Aging & Personal Connected Health Technology: Moving the Needle Forward
By Vera Rulon, Senior Advisor, PCHAlliance task force strategy
According to the World Health Organization (WHO), between 2015 and 2050, the proportion of the world's population over the age of 60 will nearly double, from 12% to 22%. More imminent, by 2020, the number of people aged 60 years and older will outnumber children younger than 5 years.
In a recent issue of The Gerontologist, Technology & Aging: An Evolving Partnership, two trends were identified as responsible for the growth of research in the use of technology in our aging population: 1) the unsustainable cost of providing care for older people with disabilities and chronic diseases, and 2) the rapid pace of technological advances in health care.
That’s why the Personal Connected Health Alliance (PCHAlliance), a HIMSS Innovation Company, and our member thought leaders, have made the topic of Aging and Technology a priority. While there have been technologies created to support an aging population, there is an understanding that adoption of technologies lags in older populations. Additionally, the question remains as to whether these technologies have been effective in extending independence in older adults - something that aging adults find extremely important.
For Nancy Green of Verizon and co-chair of PCHAlliance’s Aging & Technology task force, it’s personal. Green’s mother is thriving at 92 but hasn’t bought into technology. “The key is finding technology that is seamless into her life,” she says. “As an active older adult and living alone, we need to find technology that supports her lifestyle, not something disruptive and difficult to adopt."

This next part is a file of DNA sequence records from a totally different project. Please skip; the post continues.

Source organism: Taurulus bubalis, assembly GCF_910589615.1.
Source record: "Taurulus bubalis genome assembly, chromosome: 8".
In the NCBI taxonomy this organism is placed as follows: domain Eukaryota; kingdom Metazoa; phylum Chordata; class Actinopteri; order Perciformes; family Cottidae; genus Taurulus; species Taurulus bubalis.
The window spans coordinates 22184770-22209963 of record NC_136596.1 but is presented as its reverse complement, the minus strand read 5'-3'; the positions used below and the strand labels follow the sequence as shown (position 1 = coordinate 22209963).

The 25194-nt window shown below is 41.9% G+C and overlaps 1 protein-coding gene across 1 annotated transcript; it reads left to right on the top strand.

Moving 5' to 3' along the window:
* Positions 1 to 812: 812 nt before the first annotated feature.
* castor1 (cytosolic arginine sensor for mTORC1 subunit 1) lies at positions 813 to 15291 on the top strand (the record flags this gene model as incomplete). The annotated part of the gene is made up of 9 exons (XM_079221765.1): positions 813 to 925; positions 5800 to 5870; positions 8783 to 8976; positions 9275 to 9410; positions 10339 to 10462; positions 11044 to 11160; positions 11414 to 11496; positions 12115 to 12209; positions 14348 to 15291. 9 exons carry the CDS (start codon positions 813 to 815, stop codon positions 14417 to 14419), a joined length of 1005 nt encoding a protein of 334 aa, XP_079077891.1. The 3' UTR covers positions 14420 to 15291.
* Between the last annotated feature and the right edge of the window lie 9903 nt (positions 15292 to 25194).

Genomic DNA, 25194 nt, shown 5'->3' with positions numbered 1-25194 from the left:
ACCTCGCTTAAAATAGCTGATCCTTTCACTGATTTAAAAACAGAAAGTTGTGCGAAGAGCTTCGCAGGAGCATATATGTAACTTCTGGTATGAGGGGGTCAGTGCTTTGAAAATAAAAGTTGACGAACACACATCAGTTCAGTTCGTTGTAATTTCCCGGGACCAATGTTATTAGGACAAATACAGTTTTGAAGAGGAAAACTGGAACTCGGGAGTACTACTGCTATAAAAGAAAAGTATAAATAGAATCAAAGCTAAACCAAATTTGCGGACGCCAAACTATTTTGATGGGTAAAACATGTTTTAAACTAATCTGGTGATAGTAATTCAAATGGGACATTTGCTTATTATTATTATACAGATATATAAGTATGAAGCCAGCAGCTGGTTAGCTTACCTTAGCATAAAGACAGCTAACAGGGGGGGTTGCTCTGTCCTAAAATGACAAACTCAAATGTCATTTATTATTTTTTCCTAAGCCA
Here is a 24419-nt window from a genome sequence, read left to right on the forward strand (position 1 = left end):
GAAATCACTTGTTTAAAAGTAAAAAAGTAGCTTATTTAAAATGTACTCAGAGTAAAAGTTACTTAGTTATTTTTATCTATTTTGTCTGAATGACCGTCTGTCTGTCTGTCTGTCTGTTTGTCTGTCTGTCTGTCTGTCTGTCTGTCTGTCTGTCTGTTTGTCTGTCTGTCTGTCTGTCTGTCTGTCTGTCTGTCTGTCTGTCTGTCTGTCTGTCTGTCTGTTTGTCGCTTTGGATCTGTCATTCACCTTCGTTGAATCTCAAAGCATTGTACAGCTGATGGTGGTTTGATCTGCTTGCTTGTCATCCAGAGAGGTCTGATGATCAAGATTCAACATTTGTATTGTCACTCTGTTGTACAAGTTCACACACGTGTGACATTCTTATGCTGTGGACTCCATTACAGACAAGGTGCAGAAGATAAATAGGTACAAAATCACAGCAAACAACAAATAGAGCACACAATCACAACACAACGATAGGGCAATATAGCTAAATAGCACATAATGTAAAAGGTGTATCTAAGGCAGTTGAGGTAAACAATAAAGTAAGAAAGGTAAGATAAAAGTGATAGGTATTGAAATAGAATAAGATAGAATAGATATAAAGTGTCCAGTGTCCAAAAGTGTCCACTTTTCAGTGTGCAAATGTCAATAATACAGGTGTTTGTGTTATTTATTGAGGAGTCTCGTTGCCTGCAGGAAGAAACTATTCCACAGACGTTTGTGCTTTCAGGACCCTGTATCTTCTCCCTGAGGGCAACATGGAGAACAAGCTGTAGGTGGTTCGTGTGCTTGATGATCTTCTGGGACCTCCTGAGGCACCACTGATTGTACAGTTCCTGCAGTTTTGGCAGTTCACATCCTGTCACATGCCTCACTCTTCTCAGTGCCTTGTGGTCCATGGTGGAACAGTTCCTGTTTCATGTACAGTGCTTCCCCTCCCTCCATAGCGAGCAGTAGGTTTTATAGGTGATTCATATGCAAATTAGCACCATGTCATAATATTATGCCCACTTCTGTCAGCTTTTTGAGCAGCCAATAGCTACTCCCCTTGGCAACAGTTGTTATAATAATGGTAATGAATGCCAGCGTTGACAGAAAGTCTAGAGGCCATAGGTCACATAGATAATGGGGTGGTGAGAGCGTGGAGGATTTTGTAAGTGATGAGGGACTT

Fran Ayalasomayajula MPH, MSMIS, PMP, of HP and co-chair of the Aging & Technology task force, agrees. “Most people want to live independently as long as possible. Technology lends the ability to give a choice to live at home longer. This technology must be accessible and useable,” she adds. Let’s face it, people perform and respond better in familiar surroundings.
PCHAlliance’s Aging & Technology task force has discerned that there are three areas of focus where personal connected health can have a lasting impact, and where perspective from our experts can make the most difference, including Extending Independence, Healthy Communities and Caregiving.
Moving forward, the task force will be leveraging research, use cases for successes and challenges, and will share content to help draw attention to and find actionable solutions to help prepare for what some are referring to as the silver tsunami and support healthy aging for all.
If you are going to HIMSS19 and are interested in Aging and Technology, please join us for a pre-conference symposium on Monday, February 11, in at the Orlando Convention Center. Key speakers include Charlotte Yeh, MD, of AARP Services, Mary Anne Sterling, a caregiver advocate, Gina Biak of CDW, and many more.